Also, people in all the neighbouring countries know that despite being refugees perhaps three times in their lifetime, the South Sudanese never got engaged in unhonourable behaviours akin to some refugees from other countries.
They are not known to practice thievery, prostitution, fraudulent acts, gangsterism, and terrorism.
In the relatively good days, while being part of Sudan, South Sudan wholeheartedly and generously accommodated refugees from some neighbouring countries most notably, the Congolese in the mid-sixties of the past century. They were never harassed but treated as brethren in their time of need.
As a small boy, I witnessed the Congolese in Juba who went into farming, fishing and charcoal production. The locals embraced them as their brothers and sisters.
Of course, Kenya has got the right to stop illegal immigration on its soil. Any sovereign state must control its borders and fight criminal activities. We have nothing against that, but we do know that South Sudan is a member of the East African Community (EAC), that includes Kenya.
As far as the public is aware, it gives citizens of member nations equal privileges including free movement, work, and trade. The South Sudanese in Kenya wouldn’t have gone through those reported ordeals if the EAC privileges were adhered to strictly.
Even though his government’s policies were the cause of the refugee crisis, the following statement from the Minister of Interior is something for the Kenyan to ponder over – “We also want to assure our Kenyan brothers in South Sudan that they should continue with their work normally because we are one people”.
The reformist Prime Minister ascendance to the helm in April 2018 triggered a wave of swift reforms that included setting free detained politicians and journalists. He also lifted the State control over the media and hundreds of websites were unblocked. The economy was no longer run solely by the government which led to a sort of an economic boom. Ethiopia is among the fastest growing economies in the world.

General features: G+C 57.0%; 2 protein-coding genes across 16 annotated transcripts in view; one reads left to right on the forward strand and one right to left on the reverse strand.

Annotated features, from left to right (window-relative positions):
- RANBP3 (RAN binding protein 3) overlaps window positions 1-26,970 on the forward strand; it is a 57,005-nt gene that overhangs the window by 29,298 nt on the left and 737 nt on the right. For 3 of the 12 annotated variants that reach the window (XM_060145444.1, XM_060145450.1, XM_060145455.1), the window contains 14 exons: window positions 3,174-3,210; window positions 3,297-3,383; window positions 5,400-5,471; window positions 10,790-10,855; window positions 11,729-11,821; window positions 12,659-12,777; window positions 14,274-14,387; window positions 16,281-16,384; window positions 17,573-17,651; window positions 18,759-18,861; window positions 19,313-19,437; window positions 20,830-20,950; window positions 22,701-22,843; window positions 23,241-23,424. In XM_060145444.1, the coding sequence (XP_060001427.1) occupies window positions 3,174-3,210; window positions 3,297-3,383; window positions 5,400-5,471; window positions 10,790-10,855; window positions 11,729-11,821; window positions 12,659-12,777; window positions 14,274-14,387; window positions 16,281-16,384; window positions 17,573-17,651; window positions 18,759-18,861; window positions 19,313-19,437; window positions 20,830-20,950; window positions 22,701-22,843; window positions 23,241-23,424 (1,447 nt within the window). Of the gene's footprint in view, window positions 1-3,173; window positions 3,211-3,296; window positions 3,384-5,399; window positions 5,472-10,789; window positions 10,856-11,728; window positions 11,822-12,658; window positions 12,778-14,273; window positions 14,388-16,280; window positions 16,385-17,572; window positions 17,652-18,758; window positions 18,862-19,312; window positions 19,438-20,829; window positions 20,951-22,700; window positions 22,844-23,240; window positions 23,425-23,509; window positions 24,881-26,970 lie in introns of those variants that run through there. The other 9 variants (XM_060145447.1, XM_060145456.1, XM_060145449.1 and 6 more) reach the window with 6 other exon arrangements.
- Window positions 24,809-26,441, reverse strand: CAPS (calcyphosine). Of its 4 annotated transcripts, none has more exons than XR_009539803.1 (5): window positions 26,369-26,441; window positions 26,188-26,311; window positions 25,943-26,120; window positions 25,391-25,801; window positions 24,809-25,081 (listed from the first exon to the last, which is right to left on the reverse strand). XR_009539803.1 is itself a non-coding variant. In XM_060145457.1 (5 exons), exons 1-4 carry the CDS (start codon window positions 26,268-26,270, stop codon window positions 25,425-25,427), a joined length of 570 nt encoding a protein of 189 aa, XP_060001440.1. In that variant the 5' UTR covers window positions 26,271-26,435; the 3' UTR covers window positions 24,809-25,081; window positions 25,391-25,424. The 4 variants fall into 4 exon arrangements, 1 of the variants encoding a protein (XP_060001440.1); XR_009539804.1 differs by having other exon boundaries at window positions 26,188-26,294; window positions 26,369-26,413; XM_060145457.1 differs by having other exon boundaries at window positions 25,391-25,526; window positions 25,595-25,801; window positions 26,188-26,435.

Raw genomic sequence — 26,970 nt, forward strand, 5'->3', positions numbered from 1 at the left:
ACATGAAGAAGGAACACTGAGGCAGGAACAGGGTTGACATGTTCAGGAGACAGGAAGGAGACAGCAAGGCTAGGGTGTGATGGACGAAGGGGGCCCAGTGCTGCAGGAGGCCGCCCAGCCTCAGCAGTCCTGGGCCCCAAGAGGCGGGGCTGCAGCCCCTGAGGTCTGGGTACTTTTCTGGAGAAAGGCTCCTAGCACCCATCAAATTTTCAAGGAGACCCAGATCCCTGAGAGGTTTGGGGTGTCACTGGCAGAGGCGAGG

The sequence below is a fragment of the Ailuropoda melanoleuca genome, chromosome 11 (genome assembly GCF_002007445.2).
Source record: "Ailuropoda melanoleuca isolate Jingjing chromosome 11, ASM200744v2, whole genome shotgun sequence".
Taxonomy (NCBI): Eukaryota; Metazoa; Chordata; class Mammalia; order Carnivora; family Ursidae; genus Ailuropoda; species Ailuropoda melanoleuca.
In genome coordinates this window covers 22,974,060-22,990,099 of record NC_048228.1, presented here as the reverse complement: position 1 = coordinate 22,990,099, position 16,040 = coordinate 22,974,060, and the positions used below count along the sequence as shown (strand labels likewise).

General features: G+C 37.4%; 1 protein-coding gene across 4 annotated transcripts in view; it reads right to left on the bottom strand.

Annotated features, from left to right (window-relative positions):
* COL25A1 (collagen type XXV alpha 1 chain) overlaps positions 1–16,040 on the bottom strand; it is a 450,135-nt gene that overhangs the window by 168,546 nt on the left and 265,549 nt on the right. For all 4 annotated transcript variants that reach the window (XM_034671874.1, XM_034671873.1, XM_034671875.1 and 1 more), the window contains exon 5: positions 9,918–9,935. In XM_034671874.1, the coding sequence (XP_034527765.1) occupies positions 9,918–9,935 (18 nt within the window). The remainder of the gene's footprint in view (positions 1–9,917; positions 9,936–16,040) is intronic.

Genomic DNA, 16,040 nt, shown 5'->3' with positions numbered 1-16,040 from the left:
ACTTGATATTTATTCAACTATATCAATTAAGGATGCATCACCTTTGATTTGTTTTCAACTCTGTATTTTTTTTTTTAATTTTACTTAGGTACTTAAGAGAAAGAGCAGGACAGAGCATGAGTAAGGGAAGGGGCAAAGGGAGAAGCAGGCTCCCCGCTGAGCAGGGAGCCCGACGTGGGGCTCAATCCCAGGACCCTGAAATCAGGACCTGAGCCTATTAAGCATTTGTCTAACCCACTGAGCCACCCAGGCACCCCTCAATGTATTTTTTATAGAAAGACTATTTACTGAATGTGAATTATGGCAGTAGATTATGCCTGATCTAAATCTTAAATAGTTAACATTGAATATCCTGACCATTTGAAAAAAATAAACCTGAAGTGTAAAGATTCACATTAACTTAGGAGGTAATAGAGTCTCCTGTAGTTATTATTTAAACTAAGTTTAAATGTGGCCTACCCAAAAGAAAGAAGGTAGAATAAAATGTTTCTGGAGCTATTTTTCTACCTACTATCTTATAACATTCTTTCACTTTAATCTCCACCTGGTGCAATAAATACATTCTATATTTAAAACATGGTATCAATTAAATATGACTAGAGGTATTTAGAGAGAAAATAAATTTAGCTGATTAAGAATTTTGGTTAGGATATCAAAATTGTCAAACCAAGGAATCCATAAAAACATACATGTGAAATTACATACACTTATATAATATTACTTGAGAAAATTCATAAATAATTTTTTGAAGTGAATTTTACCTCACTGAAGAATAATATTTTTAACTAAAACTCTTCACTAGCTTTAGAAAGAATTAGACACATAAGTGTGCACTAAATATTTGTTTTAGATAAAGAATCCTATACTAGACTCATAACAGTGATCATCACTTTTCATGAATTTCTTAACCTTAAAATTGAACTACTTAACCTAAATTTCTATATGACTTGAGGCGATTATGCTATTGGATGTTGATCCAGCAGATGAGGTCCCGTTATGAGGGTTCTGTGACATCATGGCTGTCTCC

But the most important step he took was to remove the detonators of the time bombs namely the stand-off with Eriteria and some other internal issues. And quickly, he embarked on dismantling them for good.
After nearly two decades of border hostilities, Prime Minister Dr Abiy Ahmed’s plane landed at Asmera International Airport on 08/07/2018 to meet President Asaias Afwerki. The Ethiopians and Eritreans regarded it as a historic visit that paved the way for a new dawn of peace and cooperation in the Horn of Africa.
However, his trip to Washington between 28 and 29 July 2018 did touch on some issues concerning the South Sudanese. In his meeting with the American Vice President Mike Pence, he expressed Ethiopia’s willingness to welcome the South Sudanese opposition on its soil.
He also mentioned the Ethiopian economic interests in South Sudan and referred specifically to the oil resources. It’s time for the South Sudanese politicians to think of all the available opportunities for economic cooperation and development.
The Grand Renaissance Dam is due to be completed in a few years giving Ethiopia enough power with a massive surplus. But still, Ethiopia needs oil while South Sudan requires a lot of power.
Therefore, building the proposed pipeline that runs through the Ethiopian soil would cement the cooperation between the two countries in the oil and electricity sectors for mutual benefits.
Dr Lako Jada Kwajok